Magazine article The Christian Century

Despite Anti-Semitism, Jewish Communities Thrive in Central, Eastern Europe

Magazine article The Christian Century

Despite Anti-Semitism, Jewish Communities Thrive in Central, Eastern Europe

Article excerpt

IN CAFE ELFENBEIN, which opened last year in a trendy Berlin neighborhood, two businessmen wearing yarmulkes--Jewish skullcaps--chat away.

The aroma of freshly brewed coffee and homemade rugelach fills the shop, where a rabbi has certified that all the food is kosher.

The addition to the city points to a trend obscured by rising anti-Semitism and terror attacks in France and Denmark that have alienated Jews. In Central and Eastern Europe, Jewish life is thriving.

One major reason is that the younger generation is shaping a new Jewish identity.

"Jewish life is flourishing in Berlin and the rest of the country," said Jutta Wagemann, spokeswoman for the Central Council of Jews in Germany.

The Jewish community in Germany remains small, about 200,000 out of 80 million people. It has grown significantly from its postwar population of 37,000 in 1950 because of immigration from the former Soviet Union. The community is putting its mark on the country's cultural landscape.

In the East German city of Cottbus, an area known for right-wing extremists, an unused church was recently turned into a synagogue, providing space for the 460 members of the Jewish-Russian community.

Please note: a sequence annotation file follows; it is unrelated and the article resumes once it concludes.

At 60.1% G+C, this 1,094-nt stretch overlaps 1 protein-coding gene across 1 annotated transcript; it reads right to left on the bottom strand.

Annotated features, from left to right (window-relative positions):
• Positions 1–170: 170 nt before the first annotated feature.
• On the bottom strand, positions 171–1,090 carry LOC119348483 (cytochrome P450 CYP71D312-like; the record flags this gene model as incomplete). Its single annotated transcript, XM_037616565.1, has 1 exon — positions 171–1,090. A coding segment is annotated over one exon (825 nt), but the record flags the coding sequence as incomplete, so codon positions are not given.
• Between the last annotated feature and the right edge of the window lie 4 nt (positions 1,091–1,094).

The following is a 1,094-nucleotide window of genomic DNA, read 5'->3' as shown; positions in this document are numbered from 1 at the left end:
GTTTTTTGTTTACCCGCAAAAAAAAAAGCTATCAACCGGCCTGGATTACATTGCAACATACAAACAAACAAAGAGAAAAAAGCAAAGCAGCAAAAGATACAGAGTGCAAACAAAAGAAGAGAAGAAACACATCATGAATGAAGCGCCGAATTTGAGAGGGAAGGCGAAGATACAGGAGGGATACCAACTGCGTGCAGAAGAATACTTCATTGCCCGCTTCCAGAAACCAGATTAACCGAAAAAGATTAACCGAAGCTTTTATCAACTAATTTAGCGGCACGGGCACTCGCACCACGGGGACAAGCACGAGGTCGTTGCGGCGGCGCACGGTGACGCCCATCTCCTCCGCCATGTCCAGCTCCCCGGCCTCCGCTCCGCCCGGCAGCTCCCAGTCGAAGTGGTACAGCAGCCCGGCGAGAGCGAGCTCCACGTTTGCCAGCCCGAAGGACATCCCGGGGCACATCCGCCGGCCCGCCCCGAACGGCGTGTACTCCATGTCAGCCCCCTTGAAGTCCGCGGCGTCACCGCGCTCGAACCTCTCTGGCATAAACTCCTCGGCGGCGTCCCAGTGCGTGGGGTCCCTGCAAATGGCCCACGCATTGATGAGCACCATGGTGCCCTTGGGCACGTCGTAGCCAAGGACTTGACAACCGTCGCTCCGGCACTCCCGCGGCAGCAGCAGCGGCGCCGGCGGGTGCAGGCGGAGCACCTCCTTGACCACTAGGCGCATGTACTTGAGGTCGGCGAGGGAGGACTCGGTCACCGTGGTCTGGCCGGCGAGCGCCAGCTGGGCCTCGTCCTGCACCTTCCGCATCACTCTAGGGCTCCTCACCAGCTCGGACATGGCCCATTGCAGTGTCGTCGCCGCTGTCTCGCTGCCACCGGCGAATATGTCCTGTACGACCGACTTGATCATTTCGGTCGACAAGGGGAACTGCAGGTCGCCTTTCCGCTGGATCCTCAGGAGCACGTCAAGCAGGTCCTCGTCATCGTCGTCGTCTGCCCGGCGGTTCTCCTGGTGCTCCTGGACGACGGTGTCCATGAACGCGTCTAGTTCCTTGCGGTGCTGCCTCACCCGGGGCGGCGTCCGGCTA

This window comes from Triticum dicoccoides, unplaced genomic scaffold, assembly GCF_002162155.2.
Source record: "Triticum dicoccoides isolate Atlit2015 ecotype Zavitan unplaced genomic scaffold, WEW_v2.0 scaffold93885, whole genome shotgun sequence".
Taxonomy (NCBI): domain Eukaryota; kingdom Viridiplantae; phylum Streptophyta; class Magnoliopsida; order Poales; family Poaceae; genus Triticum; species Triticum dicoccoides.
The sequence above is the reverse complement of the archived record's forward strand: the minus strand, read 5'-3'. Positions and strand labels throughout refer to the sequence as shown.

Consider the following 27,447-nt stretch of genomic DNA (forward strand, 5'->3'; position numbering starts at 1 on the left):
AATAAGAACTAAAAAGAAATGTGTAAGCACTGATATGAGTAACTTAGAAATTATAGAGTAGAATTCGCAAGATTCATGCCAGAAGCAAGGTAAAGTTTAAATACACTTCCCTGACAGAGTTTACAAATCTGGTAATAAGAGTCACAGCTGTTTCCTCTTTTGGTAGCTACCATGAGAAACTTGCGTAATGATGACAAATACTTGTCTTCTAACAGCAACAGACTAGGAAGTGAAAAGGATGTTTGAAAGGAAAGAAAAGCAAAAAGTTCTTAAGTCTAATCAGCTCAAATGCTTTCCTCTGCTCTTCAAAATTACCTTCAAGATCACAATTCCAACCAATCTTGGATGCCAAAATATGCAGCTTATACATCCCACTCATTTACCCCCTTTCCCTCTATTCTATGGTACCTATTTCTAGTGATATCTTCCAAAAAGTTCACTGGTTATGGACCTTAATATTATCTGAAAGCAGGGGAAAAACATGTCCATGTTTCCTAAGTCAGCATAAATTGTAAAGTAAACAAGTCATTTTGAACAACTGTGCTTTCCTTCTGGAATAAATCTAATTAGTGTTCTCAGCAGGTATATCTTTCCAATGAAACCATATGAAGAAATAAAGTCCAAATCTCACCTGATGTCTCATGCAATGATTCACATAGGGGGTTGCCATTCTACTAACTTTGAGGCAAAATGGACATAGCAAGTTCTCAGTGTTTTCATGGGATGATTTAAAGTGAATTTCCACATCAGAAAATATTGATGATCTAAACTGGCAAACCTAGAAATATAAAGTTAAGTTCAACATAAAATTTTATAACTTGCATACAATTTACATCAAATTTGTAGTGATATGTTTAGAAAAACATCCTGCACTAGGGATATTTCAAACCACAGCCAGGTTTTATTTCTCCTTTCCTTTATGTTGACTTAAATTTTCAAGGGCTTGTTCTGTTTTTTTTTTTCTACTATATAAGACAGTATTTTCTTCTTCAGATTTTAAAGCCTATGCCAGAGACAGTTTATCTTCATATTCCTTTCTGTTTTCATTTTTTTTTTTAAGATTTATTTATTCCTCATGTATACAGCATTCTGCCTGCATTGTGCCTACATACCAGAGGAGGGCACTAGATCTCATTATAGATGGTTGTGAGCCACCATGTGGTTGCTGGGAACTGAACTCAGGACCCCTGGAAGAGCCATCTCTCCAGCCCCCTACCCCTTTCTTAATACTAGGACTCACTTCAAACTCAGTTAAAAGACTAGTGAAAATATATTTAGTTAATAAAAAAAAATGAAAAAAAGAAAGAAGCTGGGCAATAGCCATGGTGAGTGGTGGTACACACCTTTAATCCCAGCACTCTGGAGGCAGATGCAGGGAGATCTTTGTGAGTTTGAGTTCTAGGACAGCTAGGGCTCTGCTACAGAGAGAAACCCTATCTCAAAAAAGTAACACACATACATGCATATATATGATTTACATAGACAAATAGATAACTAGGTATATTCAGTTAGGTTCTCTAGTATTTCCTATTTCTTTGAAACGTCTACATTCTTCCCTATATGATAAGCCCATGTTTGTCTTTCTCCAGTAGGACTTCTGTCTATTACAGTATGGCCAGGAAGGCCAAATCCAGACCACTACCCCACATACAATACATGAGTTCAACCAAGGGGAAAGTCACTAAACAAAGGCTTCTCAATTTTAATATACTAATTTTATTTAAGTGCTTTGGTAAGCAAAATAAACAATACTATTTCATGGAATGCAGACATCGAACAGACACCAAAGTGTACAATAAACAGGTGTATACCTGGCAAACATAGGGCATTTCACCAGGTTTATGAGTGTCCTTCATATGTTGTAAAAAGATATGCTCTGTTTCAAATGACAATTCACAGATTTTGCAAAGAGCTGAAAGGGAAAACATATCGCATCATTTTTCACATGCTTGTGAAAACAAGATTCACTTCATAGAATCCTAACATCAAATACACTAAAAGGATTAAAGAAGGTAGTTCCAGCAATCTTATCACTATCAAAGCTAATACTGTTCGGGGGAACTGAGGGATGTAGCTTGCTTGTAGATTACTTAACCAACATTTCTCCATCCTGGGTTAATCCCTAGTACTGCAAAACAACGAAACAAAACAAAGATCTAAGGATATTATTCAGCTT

In 2013, the School of Jewish Theology at the University of Potsdam opened to great fanfare, making the city near Berlin the nucleus of Jewish studies in Germany.

In February, more than 1,000 Jewish young people age 11 to 19 met at the Jewrovision song-and-dance contest in Cologne, a knockoff of the decades-old Eurovision contest held across the continent. It's a talent show and gathering for youth to celebrate the sabbath, learn about Jewish tradition, and discover their own Jewish identity.

"There has been a big generational change," said Oren Osterer, organizer of the European Maccabi Games, the biggest Jewish sports event, which will take place in Germany for the first time this summer. "Many in the Jewish community in Europe didn't want the games to take place in Germany. They thought that Germany wasn't ready yet."

The younger generation wanted this to change, he said. Until 2011, the German Maccabi delegation at the opening ceremony didn't wear the country's national colors--red, yellow, and black. They instead wore Israel's blue and white.

In Germany, synagogues and Jewish schools have security. Jewish locations have been vandalized, and swastikas appear with unnerving regularity. Jews have been attacked on the streets of Berlin.

Even so, there has been no recent mass exodus to Israel because of those events, community members say. …

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